As The Chicago Manual of Style is primarily intended as a style guide for published works rather than for class papers, where necessary, CMOS guidelines will be supplemented with information from the student reference, Kate L. Turabian’s Manual for Writers of Research Papers, Theses, and Dissertations (8th ed.), which is largely based on CMOS with some slight alterations and additions.

To see a side-by-side comparison of the three most widely used citation style, including a chart of all CMOS citation guidelines, see the Citation Style Chart.

Please use the example at the bottom of this page to cite the Purdue OWL in CMOS.

General CMOS Guidelines

  • Text should be consistently double-spaced, including block quotations, notes, bibliography entries, table titles, and figure captions. 
  • For block quotations, which are also called extracts:
    • A prose quotation of five or more lines, or more than 100 words, should be blocked. 
    • CMOS recommends blocking two or more lines of poetry.
    • A blocked quotation does not get enclosed in quotation marks.  
    • A blocked quotation must always begin a new line.
    • Blocked quotations should be indented with the word processor’s indention tool. 
  • Page numbers begin in the header of the first page of text with Arabic number 1.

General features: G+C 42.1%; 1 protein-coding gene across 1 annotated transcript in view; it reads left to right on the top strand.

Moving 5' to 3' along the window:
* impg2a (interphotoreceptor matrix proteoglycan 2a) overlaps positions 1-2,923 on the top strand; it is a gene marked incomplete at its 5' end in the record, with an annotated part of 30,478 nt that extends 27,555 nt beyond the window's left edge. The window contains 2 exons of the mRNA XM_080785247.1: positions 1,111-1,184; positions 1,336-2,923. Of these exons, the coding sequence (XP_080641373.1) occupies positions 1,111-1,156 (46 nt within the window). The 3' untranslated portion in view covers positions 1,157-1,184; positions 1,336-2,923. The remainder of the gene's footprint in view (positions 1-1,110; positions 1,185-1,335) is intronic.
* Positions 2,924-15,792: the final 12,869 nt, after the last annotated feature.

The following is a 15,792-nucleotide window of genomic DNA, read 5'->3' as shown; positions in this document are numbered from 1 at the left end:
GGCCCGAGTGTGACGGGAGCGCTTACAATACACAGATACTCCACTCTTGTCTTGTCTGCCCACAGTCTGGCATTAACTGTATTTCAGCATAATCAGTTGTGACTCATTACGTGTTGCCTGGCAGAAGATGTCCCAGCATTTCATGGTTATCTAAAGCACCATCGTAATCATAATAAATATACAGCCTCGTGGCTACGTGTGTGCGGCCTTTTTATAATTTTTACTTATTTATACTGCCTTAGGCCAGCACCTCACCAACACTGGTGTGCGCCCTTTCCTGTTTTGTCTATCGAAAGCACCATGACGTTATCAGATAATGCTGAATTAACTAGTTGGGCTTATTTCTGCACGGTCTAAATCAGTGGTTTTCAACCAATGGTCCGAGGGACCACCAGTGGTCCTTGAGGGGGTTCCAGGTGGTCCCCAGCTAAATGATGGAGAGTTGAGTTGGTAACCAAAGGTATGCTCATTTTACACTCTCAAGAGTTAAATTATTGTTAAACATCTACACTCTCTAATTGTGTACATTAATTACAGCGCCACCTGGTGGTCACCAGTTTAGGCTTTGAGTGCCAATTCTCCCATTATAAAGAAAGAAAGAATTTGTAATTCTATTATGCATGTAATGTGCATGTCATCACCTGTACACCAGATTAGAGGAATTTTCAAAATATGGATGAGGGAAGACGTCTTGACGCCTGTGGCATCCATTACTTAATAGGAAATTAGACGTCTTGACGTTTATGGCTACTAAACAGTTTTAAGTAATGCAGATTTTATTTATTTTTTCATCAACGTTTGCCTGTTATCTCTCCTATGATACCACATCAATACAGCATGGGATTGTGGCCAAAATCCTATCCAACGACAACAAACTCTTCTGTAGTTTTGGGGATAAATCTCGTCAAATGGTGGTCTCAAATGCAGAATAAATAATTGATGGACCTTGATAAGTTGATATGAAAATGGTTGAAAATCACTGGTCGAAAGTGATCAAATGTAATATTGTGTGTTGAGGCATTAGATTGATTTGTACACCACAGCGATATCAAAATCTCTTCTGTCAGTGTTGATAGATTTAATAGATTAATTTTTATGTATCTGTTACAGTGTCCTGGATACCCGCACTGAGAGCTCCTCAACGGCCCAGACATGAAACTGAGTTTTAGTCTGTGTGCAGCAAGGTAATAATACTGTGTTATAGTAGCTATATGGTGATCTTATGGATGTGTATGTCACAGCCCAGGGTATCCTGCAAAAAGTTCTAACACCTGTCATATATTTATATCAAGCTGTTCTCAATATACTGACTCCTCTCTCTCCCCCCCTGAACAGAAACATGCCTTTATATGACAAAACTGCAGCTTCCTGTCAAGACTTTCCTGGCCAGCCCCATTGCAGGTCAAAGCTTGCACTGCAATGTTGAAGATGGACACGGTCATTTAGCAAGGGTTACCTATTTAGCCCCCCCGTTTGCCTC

• Subheadings should be used for longer papers. 
    • CMOS recommends you devise your own format but use consistency as your guide. 
      • For CMOS and Turabian’s recommendations, see “Headings,” below. 

Supplemental Turabian Style Guidelines

  • Margins should be set at no less than 1”.
  • Typeface should be something readable, such as Times New Roman or Courier.
  • Font size should be no less than 10 pt. (preferably, 12 pt.). 

Major Paper Sections

Title Page
  • According to Turabian style, class papers will either include a title page or include the title on the first page of the text. Use the following guidelines should your instructor or context require a title page:
    • The title should be centered a third of the way down the page.
    • Your name, class information, and the date should follow several lines later. 
    • For subtitles, end the title line with a colon and place the subtitle on the line below the title.